And yet, Kansas is a really windy state, and the Flint Hills is one of the windiest parts of this state. It is a ridge formed by gentle rise in altitude that is oriented (N-S direction) perpendicular to the prevailing winds (west to east). This state has the second largest wind potential of any state (450 GW using "regular" wind speed turbines at 100 meter tower heights) in the continental US, which is roughly equal to the ENTIRE amount of electricity used in this country. It has at least 8.4% of our country's onshore fast wind potential (by comparison NY State only has 19.7 GW of "regular wind" energy potential and just a sliver of Kansas' possible capacity). The numbers can be found here, where you can also see nifty colored wind speed maps.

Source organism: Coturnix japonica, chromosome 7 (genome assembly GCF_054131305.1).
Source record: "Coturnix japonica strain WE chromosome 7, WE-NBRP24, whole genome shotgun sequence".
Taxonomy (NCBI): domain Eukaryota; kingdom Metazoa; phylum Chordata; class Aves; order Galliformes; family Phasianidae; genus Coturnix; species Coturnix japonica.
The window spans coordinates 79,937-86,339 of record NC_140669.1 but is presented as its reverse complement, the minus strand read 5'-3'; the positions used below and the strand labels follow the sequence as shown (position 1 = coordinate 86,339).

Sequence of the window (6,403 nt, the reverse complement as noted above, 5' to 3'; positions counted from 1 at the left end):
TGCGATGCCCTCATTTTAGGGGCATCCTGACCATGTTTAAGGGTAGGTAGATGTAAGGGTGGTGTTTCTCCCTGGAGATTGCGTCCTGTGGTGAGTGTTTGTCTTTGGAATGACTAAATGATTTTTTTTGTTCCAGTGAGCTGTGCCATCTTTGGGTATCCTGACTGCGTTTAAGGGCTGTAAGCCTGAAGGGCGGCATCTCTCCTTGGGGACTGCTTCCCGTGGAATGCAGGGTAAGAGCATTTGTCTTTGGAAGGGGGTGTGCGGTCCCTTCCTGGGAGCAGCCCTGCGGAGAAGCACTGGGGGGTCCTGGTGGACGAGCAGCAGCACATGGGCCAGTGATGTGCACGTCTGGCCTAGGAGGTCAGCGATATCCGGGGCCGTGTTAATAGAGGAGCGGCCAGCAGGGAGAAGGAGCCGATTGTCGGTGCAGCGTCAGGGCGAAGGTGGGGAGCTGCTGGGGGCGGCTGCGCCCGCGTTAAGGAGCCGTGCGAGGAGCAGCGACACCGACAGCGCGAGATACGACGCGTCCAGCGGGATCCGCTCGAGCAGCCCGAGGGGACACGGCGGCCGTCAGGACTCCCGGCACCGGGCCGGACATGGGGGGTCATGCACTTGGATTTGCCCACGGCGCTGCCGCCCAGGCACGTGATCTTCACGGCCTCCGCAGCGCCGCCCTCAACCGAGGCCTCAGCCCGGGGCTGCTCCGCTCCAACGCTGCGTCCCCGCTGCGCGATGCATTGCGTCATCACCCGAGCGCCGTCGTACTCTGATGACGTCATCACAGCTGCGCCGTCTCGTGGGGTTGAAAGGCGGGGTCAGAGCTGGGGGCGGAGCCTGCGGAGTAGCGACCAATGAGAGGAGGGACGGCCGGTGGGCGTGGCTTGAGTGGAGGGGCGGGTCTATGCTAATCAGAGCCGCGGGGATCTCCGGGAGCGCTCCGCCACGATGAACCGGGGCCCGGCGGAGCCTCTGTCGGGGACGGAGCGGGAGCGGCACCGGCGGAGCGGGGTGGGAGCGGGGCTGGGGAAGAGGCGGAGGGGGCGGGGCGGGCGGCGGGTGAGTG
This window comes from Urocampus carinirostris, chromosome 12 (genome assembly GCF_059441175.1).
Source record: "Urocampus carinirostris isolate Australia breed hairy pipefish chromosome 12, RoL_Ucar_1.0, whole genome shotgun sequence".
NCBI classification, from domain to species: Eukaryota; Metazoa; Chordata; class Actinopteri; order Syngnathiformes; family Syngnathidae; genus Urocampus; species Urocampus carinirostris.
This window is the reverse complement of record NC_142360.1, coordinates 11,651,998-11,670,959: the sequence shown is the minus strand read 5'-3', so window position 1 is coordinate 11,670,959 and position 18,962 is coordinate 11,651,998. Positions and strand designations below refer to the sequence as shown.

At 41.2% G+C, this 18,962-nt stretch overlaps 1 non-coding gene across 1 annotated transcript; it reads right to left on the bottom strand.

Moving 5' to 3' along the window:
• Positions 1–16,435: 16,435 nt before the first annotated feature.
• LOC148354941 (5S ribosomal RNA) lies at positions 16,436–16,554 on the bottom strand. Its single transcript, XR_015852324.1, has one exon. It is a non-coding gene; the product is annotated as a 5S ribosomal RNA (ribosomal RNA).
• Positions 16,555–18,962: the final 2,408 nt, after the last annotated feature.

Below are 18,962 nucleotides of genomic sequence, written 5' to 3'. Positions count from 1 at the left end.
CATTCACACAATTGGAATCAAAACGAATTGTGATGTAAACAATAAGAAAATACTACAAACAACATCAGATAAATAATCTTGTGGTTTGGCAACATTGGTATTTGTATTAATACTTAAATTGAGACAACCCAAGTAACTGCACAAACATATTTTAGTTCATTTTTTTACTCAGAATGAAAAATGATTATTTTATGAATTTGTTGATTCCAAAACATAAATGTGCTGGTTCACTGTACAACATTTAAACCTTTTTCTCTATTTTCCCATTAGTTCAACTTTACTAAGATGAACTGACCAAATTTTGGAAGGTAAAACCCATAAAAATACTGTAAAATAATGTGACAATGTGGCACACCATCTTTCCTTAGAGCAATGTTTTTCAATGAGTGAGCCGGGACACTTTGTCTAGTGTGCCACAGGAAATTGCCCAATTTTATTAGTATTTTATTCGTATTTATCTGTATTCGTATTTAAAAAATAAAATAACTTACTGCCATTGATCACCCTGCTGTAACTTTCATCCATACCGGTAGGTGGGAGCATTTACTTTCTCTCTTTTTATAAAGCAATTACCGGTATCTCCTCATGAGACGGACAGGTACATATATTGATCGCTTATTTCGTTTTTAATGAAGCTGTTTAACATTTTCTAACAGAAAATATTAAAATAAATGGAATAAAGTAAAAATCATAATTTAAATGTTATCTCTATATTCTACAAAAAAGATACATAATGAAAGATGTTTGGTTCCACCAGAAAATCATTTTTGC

So while their state's prairie and prime and quite productive agricultural lands are devolving to deserts via global warming, they've got the cure for pollution sourced electricity in the air moving across the land. You could run the entire country, electrically speaking, on Kansas winds, though if they were smart, that wind resource could be a massive economic engine. For example, instead of making ammonia from natural gas or petroleum coke (as is done in Coffeeville), wind and water could make hydrogen and oxygen; then nitrogen from the air could be used to make ammonia, which is needed for about half of the protein grown in this country. For starts...